Friday, September 11, 2015

Rewriting CIP-002, Part I

Shortly after FERC issued their NOPR saying they would approve CIP v5 in April 2013, I set out to do a series of posts that would create a road map for what an entity should do to comply with v5. Since the beginning is a good place to start, my first post was on CIP-002. But a funny thing happened on the way to the road map: I realized there was a fundamental “You can’t get there from here” flaw in the logic of CIP-002-5 R1. If an entity were going to try to follow the logic of the requirement in order to identify and classify their High and Medium impact BES Cyber Systems, as well as their “assets containing Low impact BCS”, they would simply run into a wall and never get where they wanted to go. Since then, I—and others—have identified many more problems with CIP-002 R1 and Attachment 1, as well as certain definitions, like “Cyber Asset”, that are necessary to comply with this requirement but that are missing or ambiguous.

However, I was surprised to see that this has not stopped NERC, the regions and the NERC entities from coming up with a generally-accepted “interpretation” of how to comply with CIP-002 R1 by first classifying “assets” as High, Medium or Low using Attachment 1, and then identifying BES Cyber Systems using a criterion something like the one used in CIP v1-3 to identify Critical Cyber Assets: those Cyber Assets that are “essential to the operation of” a Critical Asset (of course, that criterion is really used to identify BES Cyber Assets; then these are aggregated to BCS).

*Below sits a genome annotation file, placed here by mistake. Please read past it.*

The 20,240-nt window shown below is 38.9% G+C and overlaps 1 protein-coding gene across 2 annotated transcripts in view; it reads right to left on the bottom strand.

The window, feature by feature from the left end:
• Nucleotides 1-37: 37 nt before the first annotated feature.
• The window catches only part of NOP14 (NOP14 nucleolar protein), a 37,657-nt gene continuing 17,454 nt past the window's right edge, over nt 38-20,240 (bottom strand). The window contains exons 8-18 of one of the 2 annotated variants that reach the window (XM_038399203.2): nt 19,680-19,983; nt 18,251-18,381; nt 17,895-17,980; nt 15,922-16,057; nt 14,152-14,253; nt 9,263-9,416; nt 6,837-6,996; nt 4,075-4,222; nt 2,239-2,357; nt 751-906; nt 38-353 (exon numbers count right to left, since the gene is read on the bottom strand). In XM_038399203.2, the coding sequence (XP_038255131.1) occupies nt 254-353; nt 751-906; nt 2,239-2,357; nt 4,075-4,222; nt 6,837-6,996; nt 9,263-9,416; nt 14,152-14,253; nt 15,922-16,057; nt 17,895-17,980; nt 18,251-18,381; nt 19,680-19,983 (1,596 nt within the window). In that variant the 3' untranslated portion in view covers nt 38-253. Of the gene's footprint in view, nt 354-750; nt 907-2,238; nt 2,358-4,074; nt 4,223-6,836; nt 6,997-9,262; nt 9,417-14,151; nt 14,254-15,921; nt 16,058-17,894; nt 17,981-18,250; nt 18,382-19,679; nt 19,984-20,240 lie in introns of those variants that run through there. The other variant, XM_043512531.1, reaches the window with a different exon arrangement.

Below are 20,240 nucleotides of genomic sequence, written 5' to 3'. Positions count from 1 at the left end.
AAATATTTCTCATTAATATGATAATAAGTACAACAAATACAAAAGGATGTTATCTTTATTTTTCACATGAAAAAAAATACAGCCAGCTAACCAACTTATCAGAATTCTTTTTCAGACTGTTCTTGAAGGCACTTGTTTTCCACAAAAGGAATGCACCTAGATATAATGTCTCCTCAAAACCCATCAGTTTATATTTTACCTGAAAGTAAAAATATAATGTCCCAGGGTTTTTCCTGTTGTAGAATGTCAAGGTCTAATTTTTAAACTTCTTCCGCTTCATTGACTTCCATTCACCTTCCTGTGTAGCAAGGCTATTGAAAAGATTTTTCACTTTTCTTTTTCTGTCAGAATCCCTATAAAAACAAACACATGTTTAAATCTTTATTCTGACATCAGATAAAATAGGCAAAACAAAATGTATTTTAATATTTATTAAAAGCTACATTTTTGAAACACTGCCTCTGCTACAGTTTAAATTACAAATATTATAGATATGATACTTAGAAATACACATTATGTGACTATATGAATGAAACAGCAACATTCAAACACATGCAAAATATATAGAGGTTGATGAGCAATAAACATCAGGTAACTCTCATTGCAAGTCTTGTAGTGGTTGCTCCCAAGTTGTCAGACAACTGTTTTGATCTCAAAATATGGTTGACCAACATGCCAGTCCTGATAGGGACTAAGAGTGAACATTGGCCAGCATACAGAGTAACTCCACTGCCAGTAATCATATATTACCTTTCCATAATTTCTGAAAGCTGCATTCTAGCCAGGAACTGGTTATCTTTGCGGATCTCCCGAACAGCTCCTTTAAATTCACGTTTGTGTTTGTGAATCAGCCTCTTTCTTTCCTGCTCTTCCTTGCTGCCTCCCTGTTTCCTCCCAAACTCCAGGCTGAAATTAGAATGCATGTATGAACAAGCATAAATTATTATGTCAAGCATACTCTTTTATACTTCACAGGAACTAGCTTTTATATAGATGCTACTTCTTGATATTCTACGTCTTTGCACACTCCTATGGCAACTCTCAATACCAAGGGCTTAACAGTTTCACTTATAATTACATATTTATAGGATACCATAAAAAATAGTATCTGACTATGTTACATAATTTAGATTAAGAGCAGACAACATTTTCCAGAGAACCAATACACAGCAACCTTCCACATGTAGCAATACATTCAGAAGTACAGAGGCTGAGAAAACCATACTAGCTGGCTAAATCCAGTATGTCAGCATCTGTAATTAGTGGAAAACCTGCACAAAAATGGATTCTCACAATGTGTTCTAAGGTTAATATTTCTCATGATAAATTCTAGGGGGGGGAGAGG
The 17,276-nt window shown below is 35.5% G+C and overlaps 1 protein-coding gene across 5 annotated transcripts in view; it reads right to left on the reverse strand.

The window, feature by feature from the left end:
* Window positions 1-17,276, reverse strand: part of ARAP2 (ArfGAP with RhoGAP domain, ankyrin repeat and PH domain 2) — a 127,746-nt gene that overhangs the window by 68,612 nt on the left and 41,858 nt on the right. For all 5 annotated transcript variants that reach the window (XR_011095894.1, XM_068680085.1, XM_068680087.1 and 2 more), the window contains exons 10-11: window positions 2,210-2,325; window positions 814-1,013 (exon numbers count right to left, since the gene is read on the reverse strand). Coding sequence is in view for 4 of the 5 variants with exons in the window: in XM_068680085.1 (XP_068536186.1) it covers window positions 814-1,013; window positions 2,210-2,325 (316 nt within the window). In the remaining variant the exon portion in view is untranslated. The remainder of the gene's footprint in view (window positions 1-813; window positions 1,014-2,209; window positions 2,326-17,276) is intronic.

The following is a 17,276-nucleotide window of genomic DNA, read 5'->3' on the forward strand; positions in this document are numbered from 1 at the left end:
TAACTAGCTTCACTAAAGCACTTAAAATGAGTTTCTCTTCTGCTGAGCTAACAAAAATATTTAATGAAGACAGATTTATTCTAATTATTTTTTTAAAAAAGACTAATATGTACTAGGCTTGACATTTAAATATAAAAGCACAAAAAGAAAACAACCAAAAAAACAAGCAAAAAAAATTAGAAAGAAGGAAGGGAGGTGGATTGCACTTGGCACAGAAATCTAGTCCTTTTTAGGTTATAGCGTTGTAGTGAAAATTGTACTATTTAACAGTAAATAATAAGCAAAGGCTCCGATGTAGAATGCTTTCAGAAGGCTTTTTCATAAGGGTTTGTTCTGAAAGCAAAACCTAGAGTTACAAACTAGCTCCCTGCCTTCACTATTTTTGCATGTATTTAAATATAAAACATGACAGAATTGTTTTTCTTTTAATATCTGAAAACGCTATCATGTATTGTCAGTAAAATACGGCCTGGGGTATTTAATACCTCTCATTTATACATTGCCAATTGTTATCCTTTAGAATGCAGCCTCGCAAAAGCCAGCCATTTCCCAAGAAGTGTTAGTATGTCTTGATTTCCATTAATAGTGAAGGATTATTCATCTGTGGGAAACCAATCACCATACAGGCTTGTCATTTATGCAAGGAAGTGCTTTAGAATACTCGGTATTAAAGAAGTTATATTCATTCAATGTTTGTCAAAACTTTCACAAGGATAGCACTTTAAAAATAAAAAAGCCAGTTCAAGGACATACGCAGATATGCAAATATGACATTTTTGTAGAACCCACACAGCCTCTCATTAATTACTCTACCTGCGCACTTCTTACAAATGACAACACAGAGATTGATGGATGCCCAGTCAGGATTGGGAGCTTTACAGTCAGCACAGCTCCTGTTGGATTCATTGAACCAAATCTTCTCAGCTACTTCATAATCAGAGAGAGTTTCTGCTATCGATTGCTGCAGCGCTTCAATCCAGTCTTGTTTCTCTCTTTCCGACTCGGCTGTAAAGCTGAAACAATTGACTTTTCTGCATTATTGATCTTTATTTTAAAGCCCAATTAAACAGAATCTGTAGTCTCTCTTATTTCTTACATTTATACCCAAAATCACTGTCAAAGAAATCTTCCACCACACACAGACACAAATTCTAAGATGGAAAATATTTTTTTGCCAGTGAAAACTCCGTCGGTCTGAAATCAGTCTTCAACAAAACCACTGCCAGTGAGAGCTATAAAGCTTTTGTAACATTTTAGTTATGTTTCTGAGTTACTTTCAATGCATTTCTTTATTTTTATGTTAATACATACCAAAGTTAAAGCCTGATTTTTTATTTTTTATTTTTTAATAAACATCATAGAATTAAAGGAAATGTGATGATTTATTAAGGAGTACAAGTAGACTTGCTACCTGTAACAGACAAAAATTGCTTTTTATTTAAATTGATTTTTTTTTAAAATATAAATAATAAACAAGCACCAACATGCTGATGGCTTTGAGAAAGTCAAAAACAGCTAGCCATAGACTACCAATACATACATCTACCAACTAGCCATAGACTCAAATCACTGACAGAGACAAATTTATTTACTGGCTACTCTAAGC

I’m quite happy with this development, since I didn’t want to see CIP v5 implementation stop dead in its tracks because of the problems I was writing about. But there remains one big problem: The methodology that NERC entities are using to comply with CIP-002-5.1 R1, and that the regions (and even NERC) are for the most part advocating as proper, is almost completely incompatible with the requirement (and Attachment 1) as written. In other words, assuming nobody makes the entities radically shift how they comply with R1, not a single entity will be in compliance with the literal wording of CIP-002 R1! This obviously isn’t something that is good for CIP, or for NERC for that matter. It means CIP-002-5.1 will never be enforceable, and perhaps this contagion will spread to the other CIP standards as well – since they all depend on the entity correctly complying with CIP-002-5.1 R1.